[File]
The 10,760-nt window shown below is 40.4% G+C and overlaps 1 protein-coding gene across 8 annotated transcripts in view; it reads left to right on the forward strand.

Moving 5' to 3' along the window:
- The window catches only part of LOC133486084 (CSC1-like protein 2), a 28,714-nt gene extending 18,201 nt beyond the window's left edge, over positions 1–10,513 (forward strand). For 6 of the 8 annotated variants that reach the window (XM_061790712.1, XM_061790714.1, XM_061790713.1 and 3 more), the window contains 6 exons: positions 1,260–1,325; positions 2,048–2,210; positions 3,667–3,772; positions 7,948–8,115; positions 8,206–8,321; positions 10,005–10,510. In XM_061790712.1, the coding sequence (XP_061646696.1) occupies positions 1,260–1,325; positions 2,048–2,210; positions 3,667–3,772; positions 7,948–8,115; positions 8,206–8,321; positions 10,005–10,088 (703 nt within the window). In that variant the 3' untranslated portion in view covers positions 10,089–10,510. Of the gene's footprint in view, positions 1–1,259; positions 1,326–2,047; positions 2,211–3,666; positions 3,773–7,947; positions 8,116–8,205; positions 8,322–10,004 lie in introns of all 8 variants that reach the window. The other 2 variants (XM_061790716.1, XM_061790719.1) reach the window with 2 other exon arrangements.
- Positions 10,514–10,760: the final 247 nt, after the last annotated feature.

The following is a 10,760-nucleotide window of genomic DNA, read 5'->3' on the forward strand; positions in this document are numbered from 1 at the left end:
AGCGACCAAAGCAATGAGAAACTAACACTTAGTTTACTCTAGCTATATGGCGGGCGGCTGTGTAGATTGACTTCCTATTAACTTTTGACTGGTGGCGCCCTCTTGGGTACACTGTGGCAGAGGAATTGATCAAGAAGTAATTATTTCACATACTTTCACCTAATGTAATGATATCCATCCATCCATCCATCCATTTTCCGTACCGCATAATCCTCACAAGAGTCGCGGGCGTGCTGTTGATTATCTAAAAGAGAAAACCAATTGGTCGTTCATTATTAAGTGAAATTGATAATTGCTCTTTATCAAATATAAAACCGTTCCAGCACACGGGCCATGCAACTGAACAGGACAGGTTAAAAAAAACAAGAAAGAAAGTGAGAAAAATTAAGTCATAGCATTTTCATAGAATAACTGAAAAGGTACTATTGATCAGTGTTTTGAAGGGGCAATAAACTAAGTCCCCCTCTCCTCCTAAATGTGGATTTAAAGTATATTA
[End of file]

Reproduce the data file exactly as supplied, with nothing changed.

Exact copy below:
The 10,760-nt window shown below is 40.4% G+C and overlaps 1 protein-coding gene across 8 annotated transcripts in view; it reads left to right on the forward strand.

Moving 5' to 3' along the window:
- The window catches only part of LOC133486084 (CSC1-like protein 2), a 28,714-nt gene extending 18,201 nt beyond the window's left edge, over positions 1–10,513 (forward strand). For 6 of the 8 annotated variants that reach the window (XM_061790712.1, XM_061790714.1, XM_061790713.1 and 3 more), the window contains 6 exons: positions 1,260–1,325; positions 2,048–2,210; positions 3,667–3,772; positions 7,948–8,115; positions 8,206–8,321; positions 10,005–10,510. In XM_061790712.1, the coding sequence (XP_061646696.1) occupies positions 1,260–1,325; positions 2,048–2,210; positions 3,667–3,772; positions 7,948–8,115; positions 8,206–8,321; positions 10,005–10,088 (703 nt within the window). In that variant the 3' untranslated portion in view covers positions 10,089–10,510. Of the gene's footprint in view, positions 1–1,259; positions 1,326–2,047; positions 2,211–3,666; positions 3,773–7,947; positions 8,116–8,205; positions 8,322–10,004 lie in introns of all 8 variants that reach the window. The other 2 variants (XM_061790716.1, XM_061790719.1) reach the window with 2 other exon arrangements.
- Positions 10,514–10,760: the final 247 nt, after the last annotated feature.

The following is a 10,760-nucleotide window of genomic DNA, read 5'->3' on the forward strand; positions in this document are numbered from 1 at the left end:
AGCGACCAAAGCAATGAGAAACTAACACTTAGTTTACTCTAGCTATATGGCGGGCGGCTGTGTAGATTGACTTCCTATTAACTTTTGACTGGTGGCGCCCTCTTGGGTACACTGTGGCAGAGGAATTGATCAAGAAGTAATTATTTCACATACTTTCACCTAATGTAATGATATCCATCCATCCATCCATCCATTTTCCGTACCGCATAATCCTCACAAGAGTCGCGGGCGTGCTGTTGATTATCTAAAAGAGAAAACCAATTGGTCGTTCATTATTAAGTGAAATTGATAATTGCTCTTTATCAAATATAAAACCGTTCCAGCACACGGGCCATGCAACTGAACAGGACAGGTTAAAAAAAACAAGAAAGAAAGTGAGAAAAATTAAGTCATAGCATTTTCATAGAATAACTGAAAAGGTACTATTGATCAGTGTTTTGAAGGGGCAATAAACTAAGTCCCCCTCTCCTCCTAAATGTGGATTTAAAGTATATTA